I can tell you the following based on my own experiences with Flubendazole.

When used in the large recirculated systems that I deal with, it achieved a practically total kill of the Malaysian burrowing snails that were often well-established. This is a beneficial side-effect as they are not the target species.

No discernible negative effects were reported in two amphibian species present - Hymenochirus (Dwarf aquatic frogs) and Axolotls. Packaging designed for home use advises a 50% waterchange after a week and our systems receive a daily change of approximately 15 - 20%.
 

SludgeMunkey

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Very interesting tapper! I was unfamiliar with flubendazole, but did quite a bit of reading on it last night. Thanks to a pug dog with some ingrown eyelashes (!?!?!), I have just returned from our veteranarian with some flubendazole and some fenbendazole to experiment with. Turns out our run-of-the-mill dog and cat vet is a closet herper too! He had actually heard of using both of them for hydra and planarian control- He even lent me a few texbooks to read up even more on these and similar drugs!

I figure for testing I will try out a few commercial "premade" filters, bulk carbon, zeolite, resin based cartridges a UV sterilizer for aquariums I happen to have laying about and just for giggles a potable water filter that claims to remove 99.9% of pharmaceutacals from drinking water.

Can anyone think of any other commonly used filtration types I should try out?

Doc hooked me up with enough for quite a bit of experimenting, and a new dosing regimine to compare to the one I was originally given.

All I have to do now is figure out where to obtain some hydra in the dead of winter in the midwest!

More later...
 

Darkmaverick

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Just a small note guys, experiment away but always make sure you take into consideration welfare and safety. No live animals should be harmed in the process. ;)
 

eyrops

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All I have to do now is figure out where to obtain some hydra in the dead of winter in the midwest!

If it were me wanting them midwinter, I'd order them. As you have demonstrated, hydra can be readily cultured if you have a supply of daphnia to feed them. Here is one source for hydra:

http://www.carolina.com/product/living+organisms/animals/miscellaneous+invertebrates/green+and+brown+mixed+hydra%2C+living.do?keyword=hydra&sortby=bestMatches

It is possible to collect them, but I haven't done it midwinter. I have collected large numbers in very slowly flowing water draining a pond/marsh in west central Wisconsin. I think they were concentrated in this spot because the slow flow was delivering a constant supply of zooplankton to their little tentacles. The method we used was to get water, aquatic vegetation and some debris like sticks land dead sedge stems from the location. Back at the lab we distributed the haul into stacks of glass dishes with a couple inches of the water in each. The next morning hydra could be picked off the sides of the glass and the surface film of the water with an eyedropper. Planarians were present also.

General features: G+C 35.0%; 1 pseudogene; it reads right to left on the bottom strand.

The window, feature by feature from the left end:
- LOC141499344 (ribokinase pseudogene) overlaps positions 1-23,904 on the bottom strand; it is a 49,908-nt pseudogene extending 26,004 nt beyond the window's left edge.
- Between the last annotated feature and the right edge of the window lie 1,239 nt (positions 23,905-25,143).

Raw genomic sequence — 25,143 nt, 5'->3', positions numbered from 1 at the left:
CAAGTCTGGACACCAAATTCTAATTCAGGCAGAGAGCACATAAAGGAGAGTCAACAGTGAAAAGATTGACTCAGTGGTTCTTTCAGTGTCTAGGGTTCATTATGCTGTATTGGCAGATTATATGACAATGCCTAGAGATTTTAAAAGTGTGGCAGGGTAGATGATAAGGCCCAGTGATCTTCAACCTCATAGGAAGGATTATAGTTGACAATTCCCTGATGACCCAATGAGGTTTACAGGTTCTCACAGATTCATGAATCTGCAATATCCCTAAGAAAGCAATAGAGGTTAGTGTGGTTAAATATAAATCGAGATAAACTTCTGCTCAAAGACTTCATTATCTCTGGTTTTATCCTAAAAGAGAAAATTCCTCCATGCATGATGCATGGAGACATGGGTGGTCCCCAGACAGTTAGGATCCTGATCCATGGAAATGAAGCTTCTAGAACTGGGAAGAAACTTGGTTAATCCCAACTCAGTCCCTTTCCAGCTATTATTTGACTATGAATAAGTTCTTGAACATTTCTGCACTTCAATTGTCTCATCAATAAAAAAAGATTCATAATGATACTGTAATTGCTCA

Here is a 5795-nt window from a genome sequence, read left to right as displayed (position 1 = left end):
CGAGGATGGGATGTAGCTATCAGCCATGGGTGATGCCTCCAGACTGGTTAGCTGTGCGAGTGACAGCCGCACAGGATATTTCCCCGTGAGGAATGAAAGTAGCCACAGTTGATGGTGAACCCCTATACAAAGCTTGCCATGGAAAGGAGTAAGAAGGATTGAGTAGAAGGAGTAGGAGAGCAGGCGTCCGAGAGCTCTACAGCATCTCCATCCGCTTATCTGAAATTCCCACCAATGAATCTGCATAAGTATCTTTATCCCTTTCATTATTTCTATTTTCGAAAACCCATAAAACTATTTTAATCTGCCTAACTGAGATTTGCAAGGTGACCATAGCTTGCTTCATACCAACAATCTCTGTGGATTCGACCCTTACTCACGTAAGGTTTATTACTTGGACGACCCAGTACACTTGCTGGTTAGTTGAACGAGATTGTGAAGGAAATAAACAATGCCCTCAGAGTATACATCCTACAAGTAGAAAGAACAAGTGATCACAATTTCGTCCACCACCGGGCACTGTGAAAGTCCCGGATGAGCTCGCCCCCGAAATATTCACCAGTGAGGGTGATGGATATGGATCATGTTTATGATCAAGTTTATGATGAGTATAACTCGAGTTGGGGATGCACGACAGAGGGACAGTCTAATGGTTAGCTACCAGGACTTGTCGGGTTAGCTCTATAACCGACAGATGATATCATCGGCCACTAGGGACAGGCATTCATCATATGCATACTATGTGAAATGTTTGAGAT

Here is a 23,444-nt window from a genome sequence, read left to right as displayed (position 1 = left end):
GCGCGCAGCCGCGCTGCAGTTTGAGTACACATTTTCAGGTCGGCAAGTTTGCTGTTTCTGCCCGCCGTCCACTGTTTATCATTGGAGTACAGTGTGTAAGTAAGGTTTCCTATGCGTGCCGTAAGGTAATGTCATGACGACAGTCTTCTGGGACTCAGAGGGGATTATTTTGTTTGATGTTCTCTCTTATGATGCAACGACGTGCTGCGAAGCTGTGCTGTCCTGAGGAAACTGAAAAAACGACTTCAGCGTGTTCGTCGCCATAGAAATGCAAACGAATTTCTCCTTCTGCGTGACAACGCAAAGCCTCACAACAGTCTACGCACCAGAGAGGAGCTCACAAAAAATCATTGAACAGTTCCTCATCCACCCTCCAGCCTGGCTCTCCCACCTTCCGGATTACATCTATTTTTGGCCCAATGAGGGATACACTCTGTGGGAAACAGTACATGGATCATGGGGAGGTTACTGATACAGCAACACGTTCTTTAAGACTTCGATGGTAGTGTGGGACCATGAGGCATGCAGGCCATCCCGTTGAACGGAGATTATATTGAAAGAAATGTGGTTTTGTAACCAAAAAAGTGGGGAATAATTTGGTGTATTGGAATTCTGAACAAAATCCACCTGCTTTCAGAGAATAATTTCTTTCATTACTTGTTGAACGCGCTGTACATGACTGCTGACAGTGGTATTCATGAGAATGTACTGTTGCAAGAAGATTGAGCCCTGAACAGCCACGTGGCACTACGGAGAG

-Steve Morse
 

Coastal Groovin

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Its great to know there is an easy way to kill hydra. But we better remember to remove dead snails and syphon out the dead hyrda and other worms. I know this will foul your water quickly and could cause a huge ammonia spike killing everything with it. Actually will Fenbenzadole kill your good bacteria in you tank and filters?
 

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Good point well made!

Flubendazole is filter safe, I can't comment on other drugs in this group..
 

SludgeMunkey

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Aye, excellent point. Set up a bunch of filtration experiments last night, so I will have a full report on this in a week or so. From experience, I haven't had an bio filtration crashes in the past, but I will set up a few tests using some established filters.

There is a few "holes" in my experimental set up, mainly how to test for the presence of these drugs in water, however a lab rat friend has access to some pretty serious spectragraphy and chromatography equipment and has volunteered to run some samples for me later on this week.
(I am excited about this, never got to see any of that stuff in action before, only got to make repairs on that stuff years ago)


(And for those worrying, I am NOT testing with anything live, not even hydra. I can't justify buying a culture of them to merely have them die for no reason. I have witnessed the effects of fenben on them in the past, Tappers assures me fluben works too. This is strictly experimenting with removal of these drugs from the tank water);)
 

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aargh. From what I read online flubendozol does a better job than fenbendazole. Flubendazol or flubenol is supposed to dissolve easier. I don't think flubendazol is ready available in the U.S.